Livingston County, Illinois
The first county election was at the residence of Andrew McMillan, a mile northwest from Budd's Mill, on the north bank of the Vermilion.
The first County Commissioners and the first Sheriff performed the duties of their offices without any authority from the State, and, as they are all dead, the manner in which they obtained any authority to act will, perhaps, remain a mystery.
The ancient archives of the county contain no certificate of election or other evidence that they held their offices by virtue of either election or appointment.
The records of the Secretary of State, have also been ransacked to discover, if possible, a clue to the matter ; but nothing appears to indicate that either these or any other officers, previous to 1838, were legally qualified to act. In this year, Nicholas Hefner was duly elected and qualified to act as Sheriff.
It is known, however, that the form of an election had been observed, and that Joseph Reynolds had been declared Sheriff, and the Board of Commissioners had appointed him Collector of Taxes ; and as no one desired to hold office in those days, no investigating committee inquired into the irregularity.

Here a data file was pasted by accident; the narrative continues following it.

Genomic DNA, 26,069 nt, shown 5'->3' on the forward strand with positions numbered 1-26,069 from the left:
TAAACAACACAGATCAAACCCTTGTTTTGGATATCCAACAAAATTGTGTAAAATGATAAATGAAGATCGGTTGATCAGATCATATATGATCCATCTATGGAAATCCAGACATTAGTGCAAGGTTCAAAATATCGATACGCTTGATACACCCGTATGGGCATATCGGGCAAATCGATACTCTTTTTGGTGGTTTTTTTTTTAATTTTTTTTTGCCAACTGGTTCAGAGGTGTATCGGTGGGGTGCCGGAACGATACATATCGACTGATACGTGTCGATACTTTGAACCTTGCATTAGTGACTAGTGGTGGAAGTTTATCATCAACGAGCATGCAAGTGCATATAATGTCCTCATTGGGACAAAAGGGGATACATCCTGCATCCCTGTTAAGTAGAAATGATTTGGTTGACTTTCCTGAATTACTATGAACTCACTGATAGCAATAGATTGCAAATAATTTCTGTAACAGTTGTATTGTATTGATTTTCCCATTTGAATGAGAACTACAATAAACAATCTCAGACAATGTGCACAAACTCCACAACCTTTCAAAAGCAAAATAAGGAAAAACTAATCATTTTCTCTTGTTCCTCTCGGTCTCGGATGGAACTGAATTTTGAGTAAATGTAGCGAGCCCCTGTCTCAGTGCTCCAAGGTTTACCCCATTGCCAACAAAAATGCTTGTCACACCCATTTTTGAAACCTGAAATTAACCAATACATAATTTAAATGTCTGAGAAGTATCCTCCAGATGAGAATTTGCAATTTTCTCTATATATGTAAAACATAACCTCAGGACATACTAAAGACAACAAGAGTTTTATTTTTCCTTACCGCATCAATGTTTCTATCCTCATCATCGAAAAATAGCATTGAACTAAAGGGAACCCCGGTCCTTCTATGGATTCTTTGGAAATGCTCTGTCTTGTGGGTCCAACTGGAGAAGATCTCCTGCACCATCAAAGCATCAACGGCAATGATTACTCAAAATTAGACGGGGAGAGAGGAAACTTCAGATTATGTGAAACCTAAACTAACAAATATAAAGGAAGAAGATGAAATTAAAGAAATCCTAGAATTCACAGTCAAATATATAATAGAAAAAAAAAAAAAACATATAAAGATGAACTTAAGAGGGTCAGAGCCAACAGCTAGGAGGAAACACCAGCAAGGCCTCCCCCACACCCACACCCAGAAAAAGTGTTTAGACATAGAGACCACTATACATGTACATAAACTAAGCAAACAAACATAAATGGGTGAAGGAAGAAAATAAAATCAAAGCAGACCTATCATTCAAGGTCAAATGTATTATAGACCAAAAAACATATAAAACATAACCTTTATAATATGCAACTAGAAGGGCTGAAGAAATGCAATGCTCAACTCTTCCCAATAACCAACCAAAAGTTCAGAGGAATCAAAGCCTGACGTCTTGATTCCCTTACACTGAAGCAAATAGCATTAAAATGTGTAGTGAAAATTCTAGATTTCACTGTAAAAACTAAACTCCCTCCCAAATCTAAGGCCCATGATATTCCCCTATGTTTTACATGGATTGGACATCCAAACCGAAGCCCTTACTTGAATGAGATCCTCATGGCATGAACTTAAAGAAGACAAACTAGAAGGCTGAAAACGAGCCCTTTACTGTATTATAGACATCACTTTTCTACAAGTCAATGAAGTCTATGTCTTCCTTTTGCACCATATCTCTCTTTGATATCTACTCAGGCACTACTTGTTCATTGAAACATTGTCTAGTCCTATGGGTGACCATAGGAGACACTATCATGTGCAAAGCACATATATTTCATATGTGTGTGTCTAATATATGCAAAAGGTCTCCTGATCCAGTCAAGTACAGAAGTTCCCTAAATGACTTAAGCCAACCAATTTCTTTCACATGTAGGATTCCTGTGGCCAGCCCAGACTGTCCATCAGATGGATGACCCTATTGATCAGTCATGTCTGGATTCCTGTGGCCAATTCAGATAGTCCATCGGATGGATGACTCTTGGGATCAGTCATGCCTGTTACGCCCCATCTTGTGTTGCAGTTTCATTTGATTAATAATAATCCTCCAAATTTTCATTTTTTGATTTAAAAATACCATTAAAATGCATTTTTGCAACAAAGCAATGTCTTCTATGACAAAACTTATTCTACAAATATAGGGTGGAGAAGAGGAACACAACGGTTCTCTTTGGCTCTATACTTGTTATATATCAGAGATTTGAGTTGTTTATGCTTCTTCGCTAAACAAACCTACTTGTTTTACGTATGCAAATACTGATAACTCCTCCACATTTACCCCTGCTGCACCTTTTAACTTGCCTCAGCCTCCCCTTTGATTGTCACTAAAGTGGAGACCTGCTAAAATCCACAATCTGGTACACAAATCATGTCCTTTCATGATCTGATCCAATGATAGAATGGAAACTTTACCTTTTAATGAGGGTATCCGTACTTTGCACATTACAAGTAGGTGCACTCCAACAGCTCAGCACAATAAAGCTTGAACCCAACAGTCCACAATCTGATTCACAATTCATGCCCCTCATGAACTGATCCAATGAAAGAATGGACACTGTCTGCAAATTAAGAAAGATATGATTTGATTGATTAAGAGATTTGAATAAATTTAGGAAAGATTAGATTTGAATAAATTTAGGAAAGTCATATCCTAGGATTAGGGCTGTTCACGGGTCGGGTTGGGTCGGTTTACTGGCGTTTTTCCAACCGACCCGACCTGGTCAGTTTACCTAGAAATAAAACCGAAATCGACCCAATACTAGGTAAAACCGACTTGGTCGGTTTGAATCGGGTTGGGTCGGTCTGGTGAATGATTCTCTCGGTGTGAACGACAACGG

The first general election held in the county was the State election, the first Monday in August, 1838.
At that election there were cast for Governor — For Cyrus Edwards, 45 ; for Thomas Carliji, 59.
For Member of Congress — S. A. Douglas, 62; J. T. Stewart, 46.
For county officers, the votes were:
For County Commissioner—Uriah Springer, 90 : Albert Moon, 60 ; William Popejoy, 59 ; Robert Breckenridge, 41 ; Robert Smith, 29.
For Sheriff Nicholas Hefner, 65 ; Joseph Reynolds, 31.
For Coronor—Simeon Mead, 45 ; Ambrose Sprague, 17.
For Clerk—James S. Munson, 58 ; Matthias Ross, 34.
For Recorder—James S. Munson, 60 ; Truman Rutherford, 34.
For Surveyor—Isaac Whitaker, 59 ; Franklin Oliver, 41.
At the general election in August, 1839, Truman Rutherford was elected Probate Justice of the Peace, an office which had jurisdiction in all probate business ; Lemuel White, County Commissioner ; C. W. Reynolds, Recorder and County Court Clerk ; Jacob Moon, Treasurer ; Isaac Burgit, Coroner; Franklin Oliver, Surveyor ; W. G. Hubbard and J. C. McMillan, Justices of the Peace.